AJ Casson 1898 - 1992
In 1926 the Group of Seven consisted of only six, following the withdrawal of Frank Johnston.
The group turned to Casson in order to re-authenticate its name.
Alfred Joseph was born in Toronto to a family of grocers.
Age 15 Left school to work as apprentice for Hamilton Lithography Company. Took art classes at the Central Technology School
Age 17 Moved to Toronto
Age 19 1st exhibition of his art at the 1917 Canadian National Exhibition
Al Robson worked at Grip where he employed Tom Thomson, Arthur Lismer, Frank Johnson, JEH Macdonald and F. Carmicheal who was the office boy. Later Al Robson went to Rous and Mann. In 1919 at the age of 21 Cass was hired with Rous & Mann. He became Franklin Carmichael’s (lithographer – designer) apprentice. Early work included butter labels, letterhead designs, Eaton’s catalogues, Music covers, Ford and Chrysler ad copy …. , 1932 MacLean’s cover, elaborate gold leaf awards, labels for The National Drug Co., seed catalogue retouching….
Carmichael worked with batiks, engravings, woodwork and even owned his own printing press. He was a huge influence on Casson and was instrumental in introducing him as a new member to the Group of Seven.
1917 Casson executed his first linocut, which according to Dennis Reid was the first block print produced in Toronto. Casson continued to produce linocuts
up to 1920, exhibiting them with the Society of Canadian Painter-Etchers and the Canadian Society of Graphic Arts.
Age 26 Three of his prints at the 1924 Wembley Show gave him international exposure
Age 27 During the 1920s, Casson continued to paint during his spare time alone and with the Group of Seven. Alfred enjoyed watercolour and in 1925 along with
Carmichael and F.H. Brigden, founded the Canadian Society of Painters in Watercolour.
Age 28 After Frank Johnston left AJ was invited by Carmichael to become a Group of Seven member. Casson joined excitedly.
Age 29 Left Rous and Mann and Joined Sampson Matthews as their art director. He later became their vice president, a position he held until his retirement
Age 30 Married Margaret. Has a daughter Margaret. His father died shortly after his marriage, and he had to take care of and support his widowed mother.
In 1932, JEH MacDonald died and the group disbanded. The Group of Seven lasted around 11 years
Age 34 In their wake rose a new group of artists called the Canadian Group of Painters. Several of the Group of Seven painters were included in the new group
including Lauren Harris, AJ Casson, Arthur Lismer, AY Jackson and Franklin Carmichael. Their first exhibition of "Nationalist Art" was held in Atlantic City US,
in November 1933. As active painters and as a group they continued to produce and influence Canadian art.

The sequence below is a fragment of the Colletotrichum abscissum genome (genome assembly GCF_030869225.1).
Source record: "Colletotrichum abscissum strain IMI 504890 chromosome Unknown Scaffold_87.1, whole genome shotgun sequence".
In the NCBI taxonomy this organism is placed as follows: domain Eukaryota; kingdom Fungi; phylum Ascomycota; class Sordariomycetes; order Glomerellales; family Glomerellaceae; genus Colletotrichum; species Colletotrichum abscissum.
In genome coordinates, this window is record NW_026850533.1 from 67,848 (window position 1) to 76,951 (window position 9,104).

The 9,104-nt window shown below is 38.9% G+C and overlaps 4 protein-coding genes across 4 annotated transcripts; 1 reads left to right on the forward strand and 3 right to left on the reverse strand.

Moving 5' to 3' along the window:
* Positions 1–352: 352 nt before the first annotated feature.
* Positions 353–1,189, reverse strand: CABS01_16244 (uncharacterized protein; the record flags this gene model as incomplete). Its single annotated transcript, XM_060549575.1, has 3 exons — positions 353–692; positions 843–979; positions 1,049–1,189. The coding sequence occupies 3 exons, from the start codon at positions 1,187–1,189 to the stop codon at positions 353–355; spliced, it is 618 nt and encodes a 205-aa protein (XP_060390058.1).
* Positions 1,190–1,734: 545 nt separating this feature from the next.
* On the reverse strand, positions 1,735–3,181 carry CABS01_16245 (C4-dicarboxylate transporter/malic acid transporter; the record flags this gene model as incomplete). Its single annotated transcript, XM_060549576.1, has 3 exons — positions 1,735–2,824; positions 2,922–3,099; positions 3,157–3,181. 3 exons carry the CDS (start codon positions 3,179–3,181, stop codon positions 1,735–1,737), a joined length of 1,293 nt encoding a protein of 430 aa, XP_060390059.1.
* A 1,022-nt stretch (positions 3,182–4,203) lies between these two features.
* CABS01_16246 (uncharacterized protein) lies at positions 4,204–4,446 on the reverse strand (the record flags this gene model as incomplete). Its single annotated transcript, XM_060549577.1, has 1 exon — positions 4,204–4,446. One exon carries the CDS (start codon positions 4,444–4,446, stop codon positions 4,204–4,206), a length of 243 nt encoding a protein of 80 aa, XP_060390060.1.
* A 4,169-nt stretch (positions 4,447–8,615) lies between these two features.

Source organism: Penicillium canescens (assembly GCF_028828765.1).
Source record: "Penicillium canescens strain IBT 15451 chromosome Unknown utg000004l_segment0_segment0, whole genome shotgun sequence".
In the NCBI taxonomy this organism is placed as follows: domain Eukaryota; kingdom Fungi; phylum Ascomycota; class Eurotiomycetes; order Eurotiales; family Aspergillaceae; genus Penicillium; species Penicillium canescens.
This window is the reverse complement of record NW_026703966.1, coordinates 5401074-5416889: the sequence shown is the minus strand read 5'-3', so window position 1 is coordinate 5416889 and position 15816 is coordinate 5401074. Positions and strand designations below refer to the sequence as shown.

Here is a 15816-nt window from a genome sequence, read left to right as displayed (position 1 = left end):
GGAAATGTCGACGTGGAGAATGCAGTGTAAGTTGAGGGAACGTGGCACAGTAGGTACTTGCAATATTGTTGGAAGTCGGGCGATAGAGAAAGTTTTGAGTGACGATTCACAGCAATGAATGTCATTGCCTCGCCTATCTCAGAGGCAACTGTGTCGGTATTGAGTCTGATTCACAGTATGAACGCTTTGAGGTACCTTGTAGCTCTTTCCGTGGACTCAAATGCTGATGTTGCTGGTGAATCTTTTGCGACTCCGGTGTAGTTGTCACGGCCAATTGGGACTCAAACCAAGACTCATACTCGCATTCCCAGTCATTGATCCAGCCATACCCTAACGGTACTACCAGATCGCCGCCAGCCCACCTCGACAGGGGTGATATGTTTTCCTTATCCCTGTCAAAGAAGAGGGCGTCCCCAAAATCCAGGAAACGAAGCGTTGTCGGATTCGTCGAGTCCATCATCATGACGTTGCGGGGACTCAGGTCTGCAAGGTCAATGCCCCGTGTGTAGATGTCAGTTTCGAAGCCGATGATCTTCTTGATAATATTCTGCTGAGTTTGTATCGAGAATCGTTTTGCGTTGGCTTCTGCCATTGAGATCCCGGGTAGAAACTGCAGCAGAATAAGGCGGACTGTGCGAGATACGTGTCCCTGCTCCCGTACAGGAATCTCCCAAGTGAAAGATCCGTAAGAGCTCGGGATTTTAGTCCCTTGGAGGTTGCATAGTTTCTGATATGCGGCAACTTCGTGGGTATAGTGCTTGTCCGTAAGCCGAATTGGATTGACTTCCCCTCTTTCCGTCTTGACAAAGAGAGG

First shows were with OSA Ontario Society of Artists (Pres. 1941 – 1946). Well attended with quality artists but few sales.
His first sale was to the National Gallery
Age 46 In 1942, Casson won first place at a national competition for Victory Bond War posters. He was also one of a number of artists who lobbied the government
to finance the reproduction, in silkscreen format, of Canadian paintings for display at armed forces bases. The purpose of the project was to strengthen morale
by providing soldiers with symbols of home. A great number of silk-screens were distributed to soldiers overseas.
Age 55 Finally in 1953, under the auspices of the National Gallery of Canada, eighty-nine silk-screens were offered in a Sampson-Matthews catalogue.
Patricia Ainslie praises Casson's colour prints as "notable for the uncluttered design and fine draughtsmanship”, skills undoubtedly acquired in his years
as a commercial artist.
Age 59 Retired from Sampson Matthews.
1979 Officer of the Order of Canada
He died at the age of ninety-four, and is buried alongside 6 other Group members in the cemetery on the McMichael grounds.
Following are notes from the book by Ted Herriott
Sunday Morning with Cass
Casson mandated himself to create a visual record of the many Ontario villages.
Worked hard to be a responsible custodian of the history and reputation of the Group of Seven.
Group of Seven Members at one time or other were
Franklin Carmichael, AJ Casson, JEH Macdonald, Lauren Harris, Arthur Lismer, AY Jackson, Frank Johnston, Frederic Varley, LL Fitzgerald 1932, Edwin Holgate 1931.
In 1926 the Group of Seven consisted of only six, because of the withdrawal of Frank Johnston and the group turned to Casson in order to re-authenticate its name. Casson differed from the rest of the group, not only with his late enrolment, but also in the fact that he continued to work as a commercial artist until the age of sixty, when he retired as Vice President and Art Director of Samson-Mathews. Casson's subjects also differ somewhat from those of the rest of the group. He has never shown much interest in the North Woods landscape of which the others were so fond. His favourite subjects have consistently been rural scenes of Southern Ontario.
elected member Royal Canadian Academy (full member 1940)
elected president, Ontario Society of Artists
National competition for designing poster for a Victory Bond
elected president, Royal Canadian Academy
Province of Ontario Award
Gold medal for distinguished service to advertising in Canada
Gold medal, University of Alberta
Silver Centennial Medal
Fellow, Ontario College of Art